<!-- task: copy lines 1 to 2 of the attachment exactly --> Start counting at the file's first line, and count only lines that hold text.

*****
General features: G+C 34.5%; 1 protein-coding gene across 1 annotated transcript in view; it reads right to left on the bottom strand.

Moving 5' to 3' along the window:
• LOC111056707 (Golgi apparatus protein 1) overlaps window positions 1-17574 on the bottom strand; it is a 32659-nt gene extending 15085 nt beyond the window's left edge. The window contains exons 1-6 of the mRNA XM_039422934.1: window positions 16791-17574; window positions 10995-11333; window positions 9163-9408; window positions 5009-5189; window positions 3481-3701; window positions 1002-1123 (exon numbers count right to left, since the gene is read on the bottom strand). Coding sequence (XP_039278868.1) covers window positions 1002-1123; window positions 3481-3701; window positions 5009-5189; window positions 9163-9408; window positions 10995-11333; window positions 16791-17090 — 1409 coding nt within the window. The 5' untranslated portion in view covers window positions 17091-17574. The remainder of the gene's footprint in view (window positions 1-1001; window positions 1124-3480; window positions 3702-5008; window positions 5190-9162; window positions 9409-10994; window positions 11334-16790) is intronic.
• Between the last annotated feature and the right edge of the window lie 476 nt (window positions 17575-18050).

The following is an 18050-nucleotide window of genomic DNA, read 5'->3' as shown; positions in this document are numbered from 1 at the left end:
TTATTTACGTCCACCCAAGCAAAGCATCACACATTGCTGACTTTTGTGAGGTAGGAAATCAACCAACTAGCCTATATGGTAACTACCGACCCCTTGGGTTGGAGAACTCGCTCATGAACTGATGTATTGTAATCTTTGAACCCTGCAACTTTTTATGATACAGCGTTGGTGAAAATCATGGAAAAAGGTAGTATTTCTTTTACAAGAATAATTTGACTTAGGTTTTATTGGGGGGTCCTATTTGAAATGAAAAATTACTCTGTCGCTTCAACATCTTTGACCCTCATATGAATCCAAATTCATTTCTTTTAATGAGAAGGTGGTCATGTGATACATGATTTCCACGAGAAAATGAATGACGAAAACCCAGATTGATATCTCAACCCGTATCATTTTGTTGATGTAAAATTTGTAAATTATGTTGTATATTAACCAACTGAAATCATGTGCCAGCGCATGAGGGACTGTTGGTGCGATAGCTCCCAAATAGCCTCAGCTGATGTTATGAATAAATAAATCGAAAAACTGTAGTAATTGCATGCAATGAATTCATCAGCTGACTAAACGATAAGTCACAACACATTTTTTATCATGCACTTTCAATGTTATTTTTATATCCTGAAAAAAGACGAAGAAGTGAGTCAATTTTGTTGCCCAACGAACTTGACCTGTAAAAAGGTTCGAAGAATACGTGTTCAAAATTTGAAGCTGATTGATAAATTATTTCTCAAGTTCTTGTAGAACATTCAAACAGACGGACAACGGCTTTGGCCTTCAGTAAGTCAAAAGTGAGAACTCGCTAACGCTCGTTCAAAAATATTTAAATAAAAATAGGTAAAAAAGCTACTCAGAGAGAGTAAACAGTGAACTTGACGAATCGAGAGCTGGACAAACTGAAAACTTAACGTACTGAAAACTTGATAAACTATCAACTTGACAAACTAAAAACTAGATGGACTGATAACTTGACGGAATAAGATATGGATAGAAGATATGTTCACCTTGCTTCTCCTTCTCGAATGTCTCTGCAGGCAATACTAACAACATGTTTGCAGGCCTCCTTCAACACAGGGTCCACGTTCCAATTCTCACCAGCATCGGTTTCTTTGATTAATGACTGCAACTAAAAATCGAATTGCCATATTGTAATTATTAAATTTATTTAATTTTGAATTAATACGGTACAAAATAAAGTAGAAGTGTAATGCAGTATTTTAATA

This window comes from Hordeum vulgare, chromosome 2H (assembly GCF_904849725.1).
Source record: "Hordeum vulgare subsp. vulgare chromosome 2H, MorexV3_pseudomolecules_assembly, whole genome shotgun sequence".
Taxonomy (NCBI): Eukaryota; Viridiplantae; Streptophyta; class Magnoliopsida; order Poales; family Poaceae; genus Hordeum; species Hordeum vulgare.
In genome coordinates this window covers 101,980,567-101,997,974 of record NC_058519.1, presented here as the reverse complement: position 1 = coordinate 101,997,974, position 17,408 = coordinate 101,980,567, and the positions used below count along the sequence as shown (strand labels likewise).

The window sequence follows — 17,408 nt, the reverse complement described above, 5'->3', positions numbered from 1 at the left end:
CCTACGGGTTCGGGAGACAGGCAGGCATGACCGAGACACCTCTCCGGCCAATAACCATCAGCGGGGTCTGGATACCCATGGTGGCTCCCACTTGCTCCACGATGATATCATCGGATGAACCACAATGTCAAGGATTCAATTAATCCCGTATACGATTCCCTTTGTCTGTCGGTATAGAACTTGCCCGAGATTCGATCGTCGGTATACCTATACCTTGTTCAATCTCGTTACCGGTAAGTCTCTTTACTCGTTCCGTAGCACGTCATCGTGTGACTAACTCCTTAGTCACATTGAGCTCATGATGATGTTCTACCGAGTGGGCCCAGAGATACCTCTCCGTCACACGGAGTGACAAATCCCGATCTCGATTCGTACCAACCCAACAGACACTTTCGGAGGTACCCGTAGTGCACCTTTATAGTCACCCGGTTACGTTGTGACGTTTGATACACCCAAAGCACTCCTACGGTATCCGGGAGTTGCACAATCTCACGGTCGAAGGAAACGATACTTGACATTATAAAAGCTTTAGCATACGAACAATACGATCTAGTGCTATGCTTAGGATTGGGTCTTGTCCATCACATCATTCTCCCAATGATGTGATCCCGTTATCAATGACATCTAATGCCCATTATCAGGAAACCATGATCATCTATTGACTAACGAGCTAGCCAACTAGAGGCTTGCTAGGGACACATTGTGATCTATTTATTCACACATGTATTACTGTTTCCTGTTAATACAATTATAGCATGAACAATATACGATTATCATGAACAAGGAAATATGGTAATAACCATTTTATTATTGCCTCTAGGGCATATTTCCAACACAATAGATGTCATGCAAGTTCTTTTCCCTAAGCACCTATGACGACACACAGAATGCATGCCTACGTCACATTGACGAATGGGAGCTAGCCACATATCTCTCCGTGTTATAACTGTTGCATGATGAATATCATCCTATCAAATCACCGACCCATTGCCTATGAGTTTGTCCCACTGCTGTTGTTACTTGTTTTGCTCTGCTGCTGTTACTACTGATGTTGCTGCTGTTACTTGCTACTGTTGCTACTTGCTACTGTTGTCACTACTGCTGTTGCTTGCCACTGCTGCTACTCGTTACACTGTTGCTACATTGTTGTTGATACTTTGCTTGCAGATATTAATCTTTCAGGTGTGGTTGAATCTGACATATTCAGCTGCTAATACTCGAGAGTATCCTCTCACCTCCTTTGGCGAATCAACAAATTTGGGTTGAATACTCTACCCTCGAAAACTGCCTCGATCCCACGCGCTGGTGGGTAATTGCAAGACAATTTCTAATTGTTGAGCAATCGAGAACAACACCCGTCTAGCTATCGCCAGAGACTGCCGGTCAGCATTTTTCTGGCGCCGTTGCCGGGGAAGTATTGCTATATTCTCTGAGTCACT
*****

General features: G+C 34.5%; 1 protein-coding gene across 1 annotated transcript in view; it reads right to left on the bottom strand.

Moving 5' to 3' along the window: